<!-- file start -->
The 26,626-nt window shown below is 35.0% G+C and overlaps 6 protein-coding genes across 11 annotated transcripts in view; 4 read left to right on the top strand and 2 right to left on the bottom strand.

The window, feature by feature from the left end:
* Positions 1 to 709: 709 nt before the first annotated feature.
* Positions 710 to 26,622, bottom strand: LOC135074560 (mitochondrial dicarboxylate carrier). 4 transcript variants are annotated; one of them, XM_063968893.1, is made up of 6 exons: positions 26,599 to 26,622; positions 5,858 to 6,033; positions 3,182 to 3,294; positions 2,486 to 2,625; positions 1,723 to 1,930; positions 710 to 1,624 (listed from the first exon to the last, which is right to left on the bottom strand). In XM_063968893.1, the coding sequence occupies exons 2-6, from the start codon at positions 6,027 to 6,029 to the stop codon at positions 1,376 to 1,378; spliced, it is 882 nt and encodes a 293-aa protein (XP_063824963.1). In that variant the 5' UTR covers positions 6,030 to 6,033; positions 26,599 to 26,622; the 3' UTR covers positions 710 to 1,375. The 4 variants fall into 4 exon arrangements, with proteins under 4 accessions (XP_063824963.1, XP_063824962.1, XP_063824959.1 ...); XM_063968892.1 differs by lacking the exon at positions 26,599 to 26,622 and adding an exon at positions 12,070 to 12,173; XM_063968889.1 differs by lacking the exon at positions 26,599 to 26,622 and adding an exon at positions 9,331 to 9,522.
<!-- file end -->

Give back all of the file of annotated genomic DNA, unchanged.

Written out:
The 26,626-nt window shown below is 35.0% G+C and overlaps 6 protein-coding genes across 11 annotated transcripts in view; 4 read left to right on the top strand and 2 right to left on the bottom strand.

The window, feature by feature from the left end:
* Positions 1 to 709: 709 nt before the first annotated feature.
* Positions 710 to 26,622, bottom strand: LOC135074560 (mitochondrial dicarboxylate carrier). 4 transcript variants are annotated; one of them, XM_063968893.1, is made up of 6 exons: positions 26,599 to 26,622; positions 5,858 to 6,033; positions 3,182 to 3,294; positions 2,486 to 2,625; positions 1,723 to 1,930; positions 710 to 1,624 (listed from the first exon to the last, which is right to left on the bottom strand). In XM_063968893.1, the coding sequence occupies exons 2-6, from the start codon at positions 6,027 to 6,029 to the stop codon at positions 1,376 to 1,378; spliced, it is 882 nt and encodes a 293-aa protein (XP_063824963.1). In that variant the 5' UTR covers positions 6,030 to 6,033; positions 26,599 to 26,622; the 3' UTR covers positions 710 to 1,375. The 4 variants fall into 4 exon arrangements, with proteins under 4 accessions (XP_063824963.1, XP_063824962.1, XP_063824959.1 ...); XM_063968892.1 differs by lacking the exon at positions 26,599 to 26,622 and adding an exon at positions 12,070 to 12,173; XM_063968889.1 differs by lacking the exon at positions 26,599 to 26,622 and adding an exon at positions 9,331 to 9,522.